Thursday, September 18, 2014

ObamaCare means hospitals offering less charity care

Stephen Maxwell, who suffers from chronic back care, used to qualify for charity hospital care.

Now thanks to ObamaCare--he no longer does.

From the Kansas City Star:
In January, Truman Medical Center, the hospital he has relied on for care, rolled back its financial assistance program. Truman used to provide free or discounted care for uninsured people making up to 400 percent of the federal poverty level — $46,680 for an individual. Now, only those making less than 200 percent qualify for the help. The change was intended to motivate people to sign up for health insurance plans through the Affordable Care Act.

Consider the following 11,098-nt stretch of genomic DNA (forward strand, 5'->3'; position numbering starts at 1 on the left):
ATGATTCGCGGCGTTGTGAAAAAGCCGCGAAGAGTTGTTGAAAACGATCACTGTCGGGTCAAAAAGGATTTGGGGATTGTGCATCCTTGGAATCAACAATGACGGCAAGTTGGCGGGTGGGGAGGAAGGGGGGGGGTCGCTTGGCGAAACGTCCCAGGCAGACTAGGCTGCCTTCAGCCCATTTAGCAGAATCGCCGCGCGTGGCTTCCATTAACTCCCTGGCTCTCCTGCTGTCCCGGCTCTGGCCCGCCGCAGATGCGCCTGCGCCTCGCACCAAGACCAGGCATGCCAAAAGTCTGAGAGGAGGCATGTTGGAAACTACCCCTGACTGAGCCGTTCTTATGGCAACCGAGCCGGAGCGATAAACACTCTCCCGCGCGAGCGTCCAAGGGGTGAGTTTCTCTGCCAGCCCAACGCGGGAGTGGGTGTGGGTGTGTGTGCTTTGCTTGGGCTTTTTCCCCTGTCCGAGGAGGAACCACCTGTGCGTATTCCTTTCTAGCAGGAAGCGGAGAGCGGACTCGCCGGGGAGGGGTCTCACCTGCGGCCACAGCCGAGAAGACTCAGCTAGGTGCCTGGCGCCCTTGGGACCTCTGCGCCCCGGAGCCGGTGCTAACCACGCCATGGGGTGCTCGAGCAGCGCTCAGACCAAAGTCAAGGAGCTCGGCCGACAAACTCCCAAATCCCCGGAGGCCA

Maxwell didn't get the message in time. His income from supervising sheltered workshop clients at the Rehabilitation Institute of Kansas City is just under $25,000. That used to qualify him for a generous discount from Truman. But it puts him about $1,450 above the new limit for assistance.

"Now they told me I make too much money," Maxwell said. He said Truman wanted a five-figure down payment before he gets back surgery. "If I had $10,000 or $15,000 lying around, don't you think I’d have health insurance? I don't even have a bank account anymore."

Other low-income patients may be in for the same surprise. Hospitals across the country are rethinking their financial assistance policies now that the Affordable Care Act is making insurance available to more people.

No comments: